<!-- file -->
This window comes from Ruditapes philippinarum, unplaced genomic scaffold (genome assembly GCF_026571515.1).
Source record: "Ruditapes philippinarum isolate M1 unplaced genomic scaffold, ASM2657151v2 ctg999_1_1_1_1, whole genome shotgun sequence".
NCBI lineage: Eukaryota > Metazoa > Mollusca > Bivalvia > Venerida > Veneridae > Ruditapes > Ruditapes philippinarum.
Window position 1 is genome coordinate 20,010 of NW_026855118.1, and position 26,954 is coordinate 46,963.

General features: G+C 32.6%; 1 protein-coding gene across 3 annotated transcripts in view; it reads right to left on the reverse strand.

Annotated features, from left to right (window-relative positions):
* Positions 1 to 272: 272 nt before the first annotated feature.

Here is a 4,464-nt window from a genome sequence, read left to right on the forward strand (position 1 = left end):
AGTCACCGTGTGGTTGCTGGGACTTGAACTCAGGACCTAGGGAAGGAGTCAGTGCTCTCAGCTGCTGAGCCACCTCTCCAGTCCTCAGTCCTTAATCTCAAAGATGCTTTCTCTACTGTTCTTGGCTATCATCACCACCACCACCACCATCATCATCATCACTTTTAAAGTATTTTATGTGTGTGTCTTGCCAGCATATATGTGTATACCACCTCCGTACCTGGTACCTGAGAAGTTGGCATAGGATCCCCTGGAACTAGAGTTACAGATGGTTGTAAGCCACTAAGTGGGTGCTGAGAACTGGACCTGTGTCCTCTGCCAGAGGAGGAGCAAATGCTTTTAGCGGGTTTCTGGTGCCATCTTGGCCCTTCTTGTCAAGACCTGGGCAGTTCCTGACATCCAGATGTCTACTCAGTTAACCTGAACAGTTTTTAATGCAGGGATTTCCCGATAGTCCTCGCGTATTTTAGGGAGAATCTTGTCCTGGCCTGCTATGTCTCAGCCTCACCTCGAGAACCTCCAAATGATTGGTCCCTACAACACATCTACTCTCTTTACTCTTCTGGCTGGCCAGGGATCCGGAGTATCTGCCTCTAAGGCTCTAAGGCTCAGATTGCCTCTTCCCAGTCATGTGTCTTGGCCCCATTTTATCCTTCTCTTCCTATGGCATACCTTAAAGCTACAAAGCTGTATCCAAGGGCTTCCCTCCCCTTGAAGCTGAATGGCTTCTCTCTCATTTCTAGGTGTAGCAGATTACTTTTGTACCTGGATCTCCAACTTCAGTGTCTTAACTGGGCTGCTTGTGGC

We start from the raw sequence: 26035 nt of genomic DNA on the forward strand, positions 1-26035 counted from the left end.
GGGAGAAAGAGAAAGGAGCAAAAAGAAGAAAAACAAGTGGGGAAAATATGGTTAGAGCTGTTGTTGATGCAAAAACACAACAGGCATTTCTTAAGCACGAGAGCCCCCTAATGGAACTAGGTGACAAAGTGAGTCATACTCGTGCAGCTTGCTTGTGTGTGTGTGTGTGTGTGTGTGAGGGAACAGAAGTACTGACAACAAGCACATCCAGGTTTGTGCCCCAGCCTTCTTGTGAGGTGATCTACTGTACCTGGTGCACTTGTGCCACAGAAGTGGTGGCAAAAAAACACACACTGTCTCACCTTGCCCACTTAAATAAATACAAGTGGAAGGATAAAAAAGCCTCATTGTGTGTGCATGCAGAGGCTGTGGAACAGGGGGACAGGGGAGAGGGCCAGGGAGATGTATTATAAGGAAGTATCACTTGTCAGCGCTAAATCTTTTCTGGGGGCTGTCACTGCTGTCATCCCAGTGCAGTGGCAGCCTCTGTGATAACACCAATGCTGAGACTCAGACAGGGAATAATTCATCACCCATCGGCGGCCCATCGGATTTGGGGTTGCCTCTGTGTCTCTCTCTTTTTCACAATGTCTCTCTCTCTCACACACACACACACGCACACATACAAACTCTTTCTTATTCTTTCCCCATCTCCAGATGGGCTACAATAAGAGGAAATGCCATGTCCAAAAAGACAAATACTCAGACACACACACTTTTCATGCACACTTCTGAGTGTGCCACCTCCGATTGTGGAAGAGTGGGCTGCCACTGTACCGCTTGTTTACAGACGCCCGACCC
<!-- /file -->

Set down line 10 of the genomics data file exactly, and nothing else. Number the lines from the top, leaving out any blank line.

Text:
We start from the raw sequence: 26035 nt of genomic DNA on the forward strand, positions 1-26035 counted from the left end.